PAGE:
News / Asia

Chinese Workers Abducted from Burma Mine Freed

VOA NewsReuters
Community activists on Monday evening freed two contractors working for a Chinese company operating a copper mine in central Burma, also known as Myanmar, that is the subject of a long-running land dispute.
 
The two Chinese were abducted on Sunday by a group calling itself the “Student Network of Mandalay”, which demanded that Myanmar Wanbao, a unit of the Chinese weapons manufacturer China North Industries Group Corp, halt its expansion work on the mine.
 
“We are happy to advise that our two Chinese colleagues have been released and they came back to camp at 7:15 p.m. local time,” said Cao Desheng, a spokesman for Myanmar Wanbao.

The spokesman said the two were returned late Monday even though no deal had been struck with the hostage takers.

"We did not accept their demands. You know, their demands were not reasonable. So we [did] not accept their demands. But we thank the government officials who tried very hard [to secure their release]. And finally our two Chinese colleagues were released," he said.

But Ma Sandar, a local activist who was involved in the negotiation process between authorities and the kidnappers, told VOA's Burmese service that a deal had been made.

"We’ve reached an agreement, with an agreement that no more barbed wire [would be placed] on the land where owners did not receive compensation [for relocation], compensation for damaged crops and no legal actions against those involved in [a recent riot], we released the Chinese," she said.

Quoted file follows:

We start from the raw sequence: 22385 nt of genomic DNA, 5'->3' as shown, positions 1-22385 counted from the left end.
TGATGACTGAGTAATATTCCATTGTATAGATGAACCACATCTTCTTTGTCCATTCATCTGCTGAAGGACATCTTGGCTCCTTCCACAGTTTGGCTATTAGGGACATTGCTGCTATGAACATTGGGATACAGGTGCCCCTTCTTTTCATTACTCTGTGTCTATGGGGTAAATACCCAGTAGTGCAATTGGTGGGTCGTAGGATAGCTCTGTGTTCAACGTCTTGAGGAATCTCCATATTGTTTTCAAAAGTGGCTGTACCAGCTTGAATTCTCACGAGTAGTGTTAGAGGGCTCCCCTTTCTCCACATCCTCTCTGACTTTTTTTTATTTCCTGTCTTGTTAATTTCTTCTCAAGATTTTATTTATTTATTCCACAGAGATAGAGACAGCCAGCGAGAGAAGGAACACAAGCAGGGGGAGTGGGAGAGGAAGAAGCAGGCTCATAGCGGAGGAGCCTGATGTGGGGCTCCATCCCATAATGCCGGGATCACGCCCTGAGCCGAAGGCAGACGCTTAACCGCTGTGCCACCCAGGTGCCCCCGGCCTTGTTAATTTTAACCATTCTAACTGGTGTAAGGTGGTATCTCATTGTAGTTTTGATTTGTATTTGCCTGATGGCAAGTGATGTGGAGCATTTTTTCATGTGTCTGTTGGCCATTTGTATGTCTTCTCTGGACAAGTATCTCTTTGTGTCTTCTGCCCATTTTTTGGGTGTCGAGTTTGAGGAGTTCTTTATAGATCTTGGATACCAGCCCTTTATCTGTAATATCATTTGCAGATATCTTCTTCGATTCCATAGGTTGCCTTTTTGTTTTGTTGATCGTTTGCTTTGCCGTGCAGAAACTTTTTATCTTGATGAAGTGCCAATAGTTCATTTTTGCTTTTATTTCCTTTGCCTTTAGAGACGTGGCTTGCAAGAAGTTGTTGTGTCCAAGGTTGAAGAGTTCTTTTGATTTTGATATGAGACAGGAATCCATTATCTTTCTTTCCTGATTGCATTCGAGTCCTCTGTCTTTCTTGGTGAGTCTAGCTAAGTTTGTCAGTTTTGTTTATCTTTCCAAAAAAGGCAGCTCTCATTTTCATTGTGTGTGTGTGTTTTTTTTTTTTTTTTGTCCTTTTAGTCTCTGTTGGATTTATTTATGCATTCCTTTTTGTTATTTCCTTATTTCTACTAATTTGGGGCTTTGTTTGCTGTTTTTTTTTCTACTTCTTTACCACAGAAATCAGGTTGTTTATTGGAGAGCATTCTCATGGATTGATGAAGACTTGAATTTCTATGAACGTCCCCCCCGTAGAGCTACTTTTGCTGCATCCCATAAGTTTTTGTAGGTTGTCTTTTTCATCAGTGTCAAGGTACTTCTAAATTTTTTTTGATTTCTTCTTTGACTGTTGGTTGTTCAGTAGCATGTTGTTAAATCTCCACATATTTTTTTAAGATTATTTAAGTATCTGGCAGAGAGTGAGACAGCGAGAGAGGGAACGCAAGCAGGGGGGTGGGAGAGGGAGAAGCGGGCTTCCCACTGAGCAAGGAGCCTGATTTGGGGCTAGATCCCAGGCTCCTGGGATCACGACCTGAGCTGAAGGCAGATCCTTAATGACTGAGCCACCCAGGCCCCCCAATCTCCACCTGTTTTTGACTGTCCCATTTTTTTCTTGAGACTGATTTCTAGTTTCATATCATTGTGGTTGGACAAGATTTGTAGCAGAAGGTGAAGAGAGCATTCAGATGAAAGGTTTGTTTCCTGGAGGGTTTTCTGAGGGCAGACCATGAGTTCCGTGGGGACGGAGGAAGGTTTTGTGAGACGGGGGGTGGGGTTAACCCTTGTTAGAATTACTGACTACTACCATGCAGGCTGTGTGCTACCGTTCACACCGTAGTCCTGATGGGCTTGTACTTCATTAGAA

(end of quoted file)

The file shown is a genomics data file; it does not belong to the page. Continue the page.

x
The Letpadaung mine in Monywa, about 100 km (60 miles) west of Mandalay, has faced protests from residents of the area who say thousands of acres of land were confiscated illegally to allow it to expand.
 
In November 2012, riot police raided camps set up by protesters, injuring more than 100 people including at least 67 monks.
 
The incident was a public relations disaster for the quasi-civilian government that had taken over from a long-ruling military junta in March 2011.
 
The government later renegotiated the original contract so that the state now takes 51 percent of the profit, and set aside $3 million for social projects. Myanmar Wanbao gets 30 percent of the profit and Union of Myanmar Economic Holdings Ltd (UMEHL), owned by Burma's military, 19 percent.
 
Under the original contract, UMEHL got 45 percent and Burma Wanbao 51 percent.
 
Sporadic protests have continued despite Myanmar Wanbao's promises of community development.
 
Cao Desheng said the company had asked police not to launch any rescue operation while village elders attempted to secure the captives' release.
 
An activist who spoke on condition of anonymity said the workers were released after negotiations between the kidnappers and local authorities.
 
In return for their release, villagers will be allowed to graze cattle on land owned by the mine and will be compensated for confiscated land, he said.
 
Government spokesman Ye Htut said in a post to his Facebook page on Monday that two policemen were injured when residents of Seidei village, who he said had kidnapped the workers, attacked a nearby police post with stones, catapults and torches.

You May Like

India PM Modi's Party Distances Itself From Religious Conversions

BJP under fire for being slow to rein in hardline affiliate groups allegedly trying to promote Hindu-dominant agenda by luring Muslims and Christians to convert More

Anti-Whaling Group Found in Contempt of Court

Radical environmentalists who threw acid and smoke bombs at Japanese whalers in the waters off Antarctica continue their campaign to disrupt Japan's annual whale hunt More

UN's Ban Urges End to Discrimination Against Ebola Workers

Ban was speaking in Guinea on the second day of a whistle-stop tour aimed at thanking healthcare workers of the countries at the heart of the epidemic More

Featured Videos